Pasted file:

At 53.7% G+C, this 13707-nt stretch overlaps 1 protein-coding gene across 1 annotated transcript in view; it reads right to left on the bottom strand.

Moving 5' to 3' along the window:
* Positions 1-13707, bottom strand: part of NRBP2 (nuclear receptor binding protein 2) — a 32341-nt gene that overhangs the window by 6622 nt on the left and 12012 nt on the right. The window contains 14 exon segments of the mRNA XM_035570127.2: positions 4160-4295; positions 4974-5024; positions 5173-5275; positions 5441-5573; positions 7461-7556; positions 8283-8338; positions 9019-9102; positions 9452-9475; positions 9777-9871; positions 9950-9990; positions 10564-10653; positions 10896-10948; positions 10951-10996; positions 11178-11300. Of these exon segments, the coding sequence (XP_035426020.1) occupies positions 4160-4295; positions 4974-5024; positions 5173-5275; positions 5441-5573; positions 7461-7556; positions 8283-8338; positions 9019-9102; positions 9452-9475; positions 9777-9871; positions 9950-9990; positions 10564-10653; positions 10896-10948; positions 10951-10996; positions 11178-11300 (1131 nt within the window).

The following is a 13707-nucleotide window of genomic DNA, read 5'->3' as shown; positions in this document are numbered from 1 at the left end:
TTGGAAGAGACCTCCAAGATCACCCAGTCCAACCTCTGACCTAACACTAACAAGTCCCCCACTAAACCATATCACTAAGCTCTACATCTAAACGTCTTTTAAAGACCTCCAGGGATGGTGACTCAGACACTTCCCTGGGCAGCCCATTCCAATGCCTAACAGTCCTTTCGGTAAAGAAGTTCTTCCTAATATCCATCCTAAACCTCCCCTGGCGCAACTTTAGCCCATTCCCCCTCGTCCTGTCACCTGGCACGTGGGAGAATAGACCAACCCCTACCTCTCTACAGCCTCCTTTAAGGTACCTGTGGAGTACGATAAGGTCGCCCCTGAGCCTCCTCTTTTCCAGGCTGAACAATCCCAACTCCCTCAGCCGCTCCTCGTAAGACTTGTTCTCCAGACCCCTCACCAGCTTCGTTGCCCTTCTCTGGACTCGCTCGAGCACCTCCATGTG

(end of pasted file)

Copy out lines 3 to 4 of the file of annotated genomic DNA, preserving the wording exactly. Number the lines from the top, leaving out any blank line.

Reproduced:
* Positions 1-13707, bottom strand: part of NRBP2 (nuclear receptor binding protein 2) — a 32341-nt gene that overhangs the window by 6622 nt on the left and 12012 nt on the right. The window contains 14 exon segments of the mRNA XM_035570127.2: positions 4160-4295; positions 4974-5024; positions 5173-5275; positions 5441-5573; positions 7461-7556; positions 8283-8338; positions 9019-9102; positions 9452-9475; positions 9777-9871; positions 9950-9990; positions 10564-10653; positions 10896-10948; positions 10951-10996; positions 11178-11300. Of these exon segments, the coding sequence (XP_035426020.1) occupies positions 4160-4295; positions 4974-5024; positions 5173-5275; positions 5441-5573; positions 7461-7556; positions 8283-8338; positions 9019-9102; positions 9452-9475; positions 9777-9871; positions 9950-9990; positions 10564-10653; positions 10896-10948; positions 10951-10996; positions 11178-11300 (1131 nt within the window).

The following is a 13707-nucleotide window of genomic DNA, read 5'->3' as shown; positions in this document are numbered from 1 at the left end: